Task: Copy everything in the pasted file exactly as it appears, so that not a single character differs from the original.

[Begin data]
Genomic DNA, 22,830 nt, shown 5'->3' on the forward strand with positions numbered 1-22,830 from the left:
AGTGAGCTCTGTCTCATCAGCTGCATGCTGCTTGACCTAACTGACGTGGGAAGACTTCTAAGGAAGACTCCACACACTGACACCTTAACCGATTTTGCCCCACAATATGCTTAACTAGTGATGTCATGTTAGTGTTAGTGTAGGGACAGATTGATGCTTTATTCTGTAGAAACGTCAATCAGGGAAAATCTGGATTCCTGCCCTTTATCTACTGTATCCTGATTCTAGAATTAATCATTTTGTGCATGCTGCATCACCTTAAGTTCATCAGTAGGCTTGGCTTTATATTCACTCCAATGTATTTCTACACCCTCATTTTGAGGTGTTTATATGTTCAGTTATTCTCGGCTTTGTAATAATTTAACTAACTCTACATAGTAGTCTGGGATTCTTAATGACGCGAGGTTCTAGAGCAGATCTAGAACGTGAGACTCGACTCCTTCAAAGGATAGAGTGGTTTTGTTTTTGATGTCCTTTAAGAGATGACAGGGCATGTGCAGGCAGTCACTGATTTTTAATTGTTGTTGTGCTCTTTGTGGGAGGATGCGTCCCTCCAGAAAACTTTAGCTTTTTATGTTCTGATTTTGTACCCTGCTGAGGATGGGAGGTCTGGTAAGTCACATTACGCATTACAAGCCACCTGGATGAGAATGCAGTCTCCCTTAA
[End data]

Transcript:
Genomic DNA, 22,830 nt, shown 5'->3' on the forward strand with positions numbered 1-22,830 from the left:
AGTGAGCTCTGTCTCATCAGCTGCATGCTGCTTGACCTAACTGACGTGGGAAGACTTCTAAGGAAGACTCCACACACTGACACCTTAACCGATTTTGCCCCACAATATGCTTAACTAGTGATGTCATGTTAGTGTTAGTGTAGGGACAGATTGATGCTTTATTCTGTAGAAACGTCAATCAGGGAAAATCTGGATTCCTGCCCTTTATCTACTGTATCCTGATTCTAGAATTAATCATTTTGTGCATGCTGCATCACCTTAAGTTCATCAGTAGGCTTGGCTTTATATTCACTCCAATGTATTTCTACACCCTCATTTTGAGGTGTTTATATGTTCAGTTATTCTCGGCTTTGTAATAATTTAACTAACTCTACATAGTAGTCTGGGATTCTTAATGACGCGAGGTTCTAGAGCAGATCTAGAACGTGAGACTCGACTCCTTCAAAGGATAGAGTGGTTTTGTTTTTGATGTCCTTTAAGAGATGACAGGGCATGTGCAGGCAGTCACTGATTTTTAATTGTTGTTGTGCTCTTTGTGGGAGGATGCGTCCCTCCAGAAAACTTTAGCTTTTTATGTTCTGATTTTGTACCCTGCTGAGGATGGGAGGTCTGGTAAGTCACATTACGCATTACAAGCCACCTGGATGAGAATGCAGTCTCCCTTAA